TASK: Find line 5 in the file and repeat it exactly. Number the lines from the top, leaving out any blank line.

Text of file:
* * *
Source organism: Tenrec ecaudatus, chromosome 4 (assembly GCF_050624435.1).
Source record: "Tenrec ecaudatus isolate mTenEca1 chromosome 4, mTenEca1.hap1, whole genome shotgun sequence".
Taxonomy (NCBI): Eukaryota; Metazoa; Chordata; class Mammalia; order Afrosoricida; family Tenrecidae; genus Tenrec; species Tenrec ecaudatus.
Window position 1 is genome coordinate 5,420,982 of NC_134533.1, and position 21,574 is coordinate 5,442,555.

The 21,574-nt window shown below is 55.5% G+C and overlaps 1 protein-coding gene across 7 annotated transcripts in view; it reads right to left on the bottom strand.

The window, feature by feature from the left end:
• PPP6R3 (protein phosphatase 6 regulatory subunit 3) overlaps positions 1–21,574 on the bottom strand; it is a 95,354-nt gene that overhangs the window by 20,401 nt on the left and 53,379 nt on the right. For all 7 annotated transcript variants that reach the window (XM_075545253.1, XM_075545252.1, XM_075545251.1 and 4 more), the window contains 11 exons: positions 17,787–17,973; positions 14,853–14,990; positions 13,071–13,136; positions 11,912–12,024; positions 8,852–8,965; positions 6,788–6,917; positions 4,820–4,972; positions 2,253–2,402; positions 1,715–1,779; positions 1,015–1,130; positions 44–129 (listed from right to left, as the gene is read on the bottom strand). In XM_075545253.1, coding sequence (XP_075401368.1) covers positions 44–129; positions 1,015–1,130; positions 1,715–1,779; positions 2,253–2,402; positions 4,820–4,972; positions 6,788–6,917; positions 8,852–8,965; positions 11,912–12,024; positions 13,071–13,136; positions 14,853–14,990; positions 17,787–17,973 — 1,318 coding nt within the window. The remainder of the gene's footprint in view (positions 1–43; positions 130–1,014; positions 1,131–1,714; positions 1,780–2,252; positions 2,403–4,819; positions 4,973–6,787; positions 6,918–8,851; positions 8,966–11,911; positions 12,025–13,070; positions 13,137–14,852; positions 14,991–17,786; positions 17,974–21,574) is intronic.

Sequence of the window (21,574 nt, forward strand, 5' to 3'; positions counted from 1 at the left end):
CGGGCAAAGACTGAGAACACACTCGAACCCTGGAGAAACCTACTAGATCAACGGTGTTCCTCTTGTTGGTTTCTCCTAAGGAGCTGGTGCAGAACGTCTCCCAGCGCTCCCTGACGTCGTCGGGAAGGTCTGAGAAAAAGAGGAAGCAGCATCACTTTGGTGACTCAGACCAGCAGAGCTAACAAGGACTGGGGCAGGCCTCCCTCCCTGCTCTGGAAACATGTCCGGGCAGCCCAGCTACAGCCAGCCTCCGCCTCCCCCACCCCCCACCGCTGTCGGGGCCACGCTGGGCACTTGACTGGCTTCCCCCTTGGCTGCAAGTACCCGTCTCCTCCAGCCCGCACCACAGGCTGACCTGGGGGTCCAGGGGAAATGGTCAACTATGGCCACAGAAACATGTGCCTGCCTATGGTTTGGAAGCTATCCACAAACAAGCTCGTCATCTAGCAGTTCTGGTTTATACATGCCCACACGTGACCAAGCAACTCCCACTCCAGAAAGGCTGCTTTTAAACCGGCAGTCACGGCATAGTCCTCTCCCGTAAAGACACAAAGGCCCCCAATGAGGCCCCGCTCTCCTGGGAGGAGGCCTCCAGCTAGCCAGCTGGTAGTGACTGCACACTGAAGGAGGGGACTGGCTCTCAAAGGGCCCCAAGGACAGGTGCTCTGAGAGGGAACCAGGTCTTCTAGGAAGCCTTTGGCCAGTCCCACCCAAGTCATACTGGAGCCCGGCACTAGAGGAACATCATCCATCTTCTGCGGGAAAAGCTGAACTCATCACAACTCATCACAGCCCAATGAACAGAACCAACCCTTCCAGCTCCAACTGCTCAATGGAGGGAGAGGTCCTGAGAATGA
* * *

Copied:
The 21,574-nt window shown below is 55.5% G+C and overlaps 1 protein-coding gene across 7 annotated transcripts in view; it reads right to left on the bottom strand.